Here you can see when I entered the obsy and had the light on while I switched the dehumidifier off and opened up.   The temperature drops from 7c to -0.5c over three hours and the humidity rises to 89%.  The outside temp was 2c at the start and -1c when I finished and humidity rose from 84% to 96%.

Without dew bands I wouldn't have lasted more than an hour but even at midnight the optics were clear when everything around me was soaking.  Heating the optics (and the diagonal if I'm visual) by a degree or two the whole time the obsy is open is pretty much essential for me.

 

THL.png

17 Jan to 25 Jan

Edited by LongJohn54
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Excellent stuff LongJohn. Looks like I'd better invest in some dew bands.

 

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I will be installing a bathroom extractor fan in mine this weekend, it has been very damp this winter and I have developed some mold in the obsy. I am also going to get a UVC bulb to run for a couple of hours once per month.

Personally I think that warm and damp is much worse than cold and damp. I also dont think that there is much point in a de humidifier in a role off roof as you are unlikely to have a sufficiently good seal.

So i would just look at ways to keep the air moving.

Adam

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45 minutes ago, Adam J said:

I will be installing a bathroom extractor fan in mine this weekend,

I've fitted a USB fan in mine moves plenty of air, my roof is well sealed as it's the original Keter shed bolt down, bit of gap round the doors.

Dave

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The whole business of telescope temperature may be not quite as it is usually described. There is no need that I can see for a closed-tube instrument to be at ambient temperature. It's just that when it is at ambient temperature there should be no tube currents. However, tube currents can also be prevented by insulating the tube, as James mentioned, so that its internal temperature is uniform and constant. That's the bit which matters. I often wonder if we might not be able to make a slightly heated and temperature controlled 'jacket' to put round our closed-tube 'scopes to ensure that the main tube is at a uniform and constant temperature slightly above ambient to prevent dewing.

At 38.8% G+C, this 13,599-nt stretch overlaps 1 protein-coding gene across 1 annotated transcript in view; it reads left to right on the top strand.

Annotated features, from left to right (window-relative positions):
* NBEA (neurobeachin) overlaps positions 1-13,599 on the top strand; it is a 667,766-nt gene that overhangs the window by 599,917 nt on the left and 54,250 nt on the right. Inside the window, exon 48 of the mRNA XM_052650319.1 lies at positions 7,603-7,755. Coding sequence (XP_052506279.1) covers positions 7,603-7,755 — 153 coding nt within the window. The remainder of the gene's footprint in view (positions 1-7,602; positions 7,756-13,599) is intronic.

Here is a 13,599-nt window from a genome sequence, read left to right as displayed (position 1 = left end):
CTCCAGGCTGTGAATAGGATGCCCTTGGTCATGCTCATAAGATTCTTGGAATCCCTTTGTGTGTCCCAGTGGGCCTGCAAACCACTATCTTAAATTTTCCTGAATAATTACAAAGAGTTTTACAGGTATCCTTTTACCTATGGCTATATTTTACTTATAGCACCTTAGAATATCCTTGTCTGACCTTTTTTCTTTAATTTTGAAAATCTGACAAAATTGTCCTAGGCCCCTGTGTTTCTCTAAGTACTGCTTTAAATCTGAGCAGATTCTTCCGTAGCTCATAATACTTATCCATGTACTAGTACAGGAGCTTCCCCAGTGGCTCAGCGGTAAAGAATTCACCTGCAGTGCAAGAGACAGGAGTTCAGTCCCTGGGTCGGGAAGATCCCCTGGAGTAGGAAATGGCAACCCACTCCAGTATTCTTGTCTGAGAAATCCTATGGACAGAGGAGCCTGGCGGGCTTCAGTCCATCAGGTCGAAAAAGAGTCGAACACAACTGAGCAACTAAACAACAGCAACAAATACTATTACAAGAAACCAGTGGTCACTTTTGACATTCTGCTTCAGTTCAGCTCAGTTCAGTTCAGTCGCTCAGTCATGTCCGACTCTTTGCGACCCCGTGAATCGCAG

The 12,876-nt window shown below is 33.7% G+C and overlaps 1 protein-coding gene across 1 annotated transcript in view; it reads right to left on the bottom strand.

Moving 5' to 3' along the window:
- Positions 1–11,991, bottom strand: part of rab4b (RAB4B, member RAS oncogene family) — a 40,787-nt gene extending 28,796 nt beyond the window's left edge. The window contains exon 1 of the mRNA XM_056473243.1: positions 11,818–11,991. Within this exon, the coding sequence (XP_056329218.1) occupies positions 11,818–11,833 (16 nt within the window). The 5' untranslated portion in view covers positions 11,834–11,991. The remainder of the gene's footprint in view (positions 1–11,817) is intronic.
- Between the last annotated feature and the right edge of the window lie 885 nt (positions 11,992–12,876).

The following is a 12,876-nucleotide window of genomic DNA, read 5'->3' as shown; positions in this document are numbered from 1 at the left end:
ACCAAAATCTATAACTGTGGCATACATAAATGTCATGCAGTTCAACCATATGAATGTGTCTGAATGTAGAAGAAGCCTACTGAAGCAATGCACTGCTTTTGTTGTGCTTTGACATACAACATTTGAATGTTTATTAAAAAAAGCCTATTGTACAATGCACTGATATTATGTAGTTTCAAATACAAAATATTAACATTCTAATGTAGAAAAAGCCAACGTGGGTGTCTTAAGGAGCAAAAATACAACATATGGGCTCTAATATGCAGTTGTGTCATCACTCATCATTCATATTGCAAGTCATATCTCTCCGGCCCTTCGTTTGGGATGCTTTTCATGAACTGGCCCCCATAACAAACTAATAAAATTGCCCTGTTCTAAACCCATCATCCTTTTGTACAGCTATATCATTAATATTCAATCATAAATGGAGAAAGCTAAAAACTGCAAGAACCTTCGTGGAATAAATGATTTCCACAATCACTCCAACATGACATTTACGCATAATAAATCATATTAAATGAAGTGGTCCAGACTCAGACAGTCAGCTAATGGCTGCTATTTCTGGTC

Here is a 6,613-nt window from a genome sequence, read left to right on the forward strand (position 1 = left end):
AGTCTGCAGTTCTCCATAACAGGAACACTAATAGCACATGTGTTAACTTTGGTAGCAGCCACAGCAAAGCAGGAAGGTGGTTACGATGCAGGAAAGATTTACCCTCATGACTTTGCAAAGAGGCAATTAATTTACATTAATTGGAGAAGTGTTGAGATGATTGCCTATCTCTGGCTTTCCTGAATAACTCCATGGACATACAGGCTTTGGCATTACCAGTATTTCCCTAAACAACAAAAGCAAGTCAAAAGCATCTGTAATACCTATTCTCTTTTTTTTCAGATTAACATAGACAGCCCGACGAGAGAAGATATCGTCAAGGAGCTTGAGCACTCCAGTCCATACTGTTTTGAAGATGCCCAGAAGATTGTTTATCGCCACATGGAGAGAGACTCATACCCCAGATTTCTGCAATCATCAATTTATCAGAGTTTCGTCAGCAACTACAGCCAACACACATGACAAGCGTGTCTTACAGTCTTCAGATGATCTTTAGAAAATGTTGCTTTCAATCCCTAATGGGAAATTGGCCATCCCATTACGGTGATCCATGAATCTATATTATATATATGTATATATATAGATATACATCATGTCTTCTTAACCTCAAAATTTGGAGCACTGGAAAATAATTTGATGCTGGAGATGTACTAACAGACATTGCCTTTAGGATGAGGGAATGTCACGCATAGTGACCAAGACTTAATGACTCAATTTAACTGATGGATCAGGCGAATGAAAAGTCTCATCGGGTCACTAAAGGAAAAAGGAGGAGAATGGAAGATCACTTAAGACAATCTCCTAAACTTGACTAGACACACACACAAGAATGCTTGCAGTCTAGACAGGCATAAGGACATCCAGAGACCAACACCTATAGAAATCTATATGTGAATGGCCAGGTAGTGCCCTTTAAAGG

For imagers there is also the mechanical aspect of instrument temperature to think about. As the fabric of the scope cools it oontracts, so altering focus. A visual observer just gives it a tweak but an imager using long subs may find it drifting during an exposure. For this reason I run the dew heaters on my fast refractor in summer, not to prevent dew (there isn't any here in summer) but to slow down cool-down and, therefore, focus drift.

While a dose of hair drier will clear a lens the effect on image stability it utterly catastrophic and the dew is back before the turbulence has settled! A far better remedy, in the absence of dew bands, is to drape a warm dry towel over the optics and give it five minutes. But dew bands just work.

Olly

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While what @ollypenrice says is true for the telescope,  don't forget a heated Obs will loose heat from its structure and this will cause convection currents which will degrade the local seeing.

Regards Andrew 

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1 minute ago, andrew s said:

While what @ollypenrice says is true for the telescope,  don't forget a heated Obs will loose heat from its structure and this will cause convection currents which will degrade the local seeing.

Regards Andrew 

Indeed. You can't heat an observatory while observing from it.

Olly

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It is best not to seal anything.  You need airflow under the obsy floor so allow 150mm above the concrete base before running the floor.  Concrete doesn't fully dry in a lifetime according to my civil engineer friend.  I used a roll off roof design and the overlap had a 25mm gap to allow airflow at wall height too.  In this way everything airs off very well, no rust, mould or condensation.  Dew bands are a must if you have a lot of exposed glass like my 9.25 SCT.